By the end of March repairs at Miho were finished on the facility’s infrastructure systems that deliver water, gases, chemicals and air. Most significantly, the fabs cleanroom was recertified. At the time, 90 percent of the plant’s equipment had passed electrical tests.

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Christie Takes 3D To The End Of The World

Packewaia Cinema Large.jpg

Cine Packewaia in Ushuaia, Argentina

Quick, tell me what is the southernmost location in the world where you can see a movie in digital 3D? Silly question I know, but it’s thanks to Christie, the projector company, that I can even ask it.

The company sent out a press release yesterday announcing their digital cinema projectors had been chosen by The Packewaia Cinema (Cine Packewaia) in Ushuaia, Argentina, the southernmost city on earth. The city of 65,000 rose out of a former naval facility only ten years ago and is now the capital of Argentina’s Tierra del Fuego province, otherwise known to English speakers as the “Land of Fire”.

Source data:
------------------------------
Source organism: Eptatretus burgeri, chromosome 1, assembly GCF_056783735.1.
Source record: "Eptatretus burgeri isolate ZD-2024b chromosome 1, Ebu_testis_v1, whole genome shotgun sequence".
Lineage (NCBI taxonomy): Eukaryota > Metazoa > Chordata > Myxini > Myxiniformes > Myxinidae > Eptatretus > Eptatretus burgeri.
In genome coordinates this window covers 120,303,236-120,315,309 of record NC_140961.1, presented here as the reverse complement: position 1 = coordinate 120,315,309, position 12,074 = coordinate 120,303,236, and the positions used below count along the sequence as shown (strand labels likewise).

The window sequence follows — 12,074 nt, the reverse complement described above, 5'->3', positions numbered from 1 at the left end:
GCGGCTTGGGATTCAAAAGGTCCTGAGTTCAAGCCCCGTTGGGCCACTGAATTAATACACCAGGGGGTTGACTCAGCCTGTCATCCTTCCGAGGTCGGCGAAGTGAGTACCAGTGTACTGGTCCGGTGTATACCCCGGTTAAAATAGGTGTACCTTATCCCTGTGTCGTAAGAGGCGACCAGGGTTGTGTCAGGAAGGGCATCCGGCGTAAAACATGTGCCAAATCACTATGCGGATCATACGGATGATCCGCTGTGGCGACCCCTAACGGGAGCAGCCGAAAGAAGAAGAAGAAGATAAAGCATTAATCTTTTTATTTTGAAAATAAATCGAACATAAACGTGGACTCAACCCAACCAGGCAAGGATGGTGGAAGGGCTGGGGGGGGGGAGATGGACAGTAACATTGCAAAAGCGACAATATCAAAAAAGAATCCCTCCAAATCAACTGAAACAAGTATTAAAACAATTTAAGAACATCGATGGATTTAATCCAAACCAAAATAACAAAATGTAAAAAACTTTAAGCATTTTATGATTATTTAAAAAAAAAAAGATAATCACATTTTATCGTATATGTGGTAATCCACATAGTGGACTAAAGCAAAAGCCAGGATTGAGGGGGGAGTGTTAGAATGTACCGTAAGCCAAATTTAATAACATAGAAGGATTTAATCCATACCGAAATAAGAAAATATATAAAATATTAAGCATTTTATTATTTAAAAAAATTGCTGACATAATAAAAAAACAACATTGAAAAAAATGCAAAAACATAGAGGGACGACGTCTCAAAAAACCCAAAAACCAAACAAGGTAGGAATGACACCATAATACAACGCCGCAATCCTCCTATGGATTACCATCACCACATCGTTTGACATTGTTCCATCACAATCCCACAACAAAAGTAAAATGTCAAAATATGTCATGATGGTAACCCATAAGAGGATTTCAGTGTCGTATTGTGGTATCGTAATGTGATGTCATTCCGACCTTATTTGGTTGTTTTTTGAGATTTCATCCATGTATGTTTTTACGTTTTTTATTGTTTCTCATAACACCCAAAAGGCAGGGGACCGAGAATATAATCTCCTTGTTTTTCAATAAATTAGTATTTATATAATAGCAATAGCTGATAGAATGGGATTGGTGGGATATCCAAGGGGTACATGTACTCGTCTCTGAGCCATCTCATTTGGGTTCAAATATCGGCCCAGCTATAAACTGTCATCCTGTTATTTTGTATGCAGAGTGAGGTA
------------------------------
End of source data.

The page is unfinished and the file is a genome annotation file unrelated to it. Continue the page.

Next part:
The Packewaia Cinema is run by Gama Producciones and appears to have only one screen, which is now not only equipped with a Christie projector, but also Dolby 3D.

The release was filled with gems such as this from Craig Sholder, Christie’s vice president of Entertainment Solutions:

“It seems appropriate that ‘the land of fire’ has embraced the ‘hottest’ trend in the industry: 3D digital cinema.”

Probably the most interesting information contained in the announcement was the unique way Xenon Cinema Technology had to install the projector. Not all films are released digitally in Argentina, in fact it can sometimes take weeks before a film print makes its way as far south as Packewaia, so the 35mm projector couldn’t be completely abandoned.

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Christie Gets DCI Compliance And New Manufacturing Faciltiy

Christie's CP2220

Christie's CP2220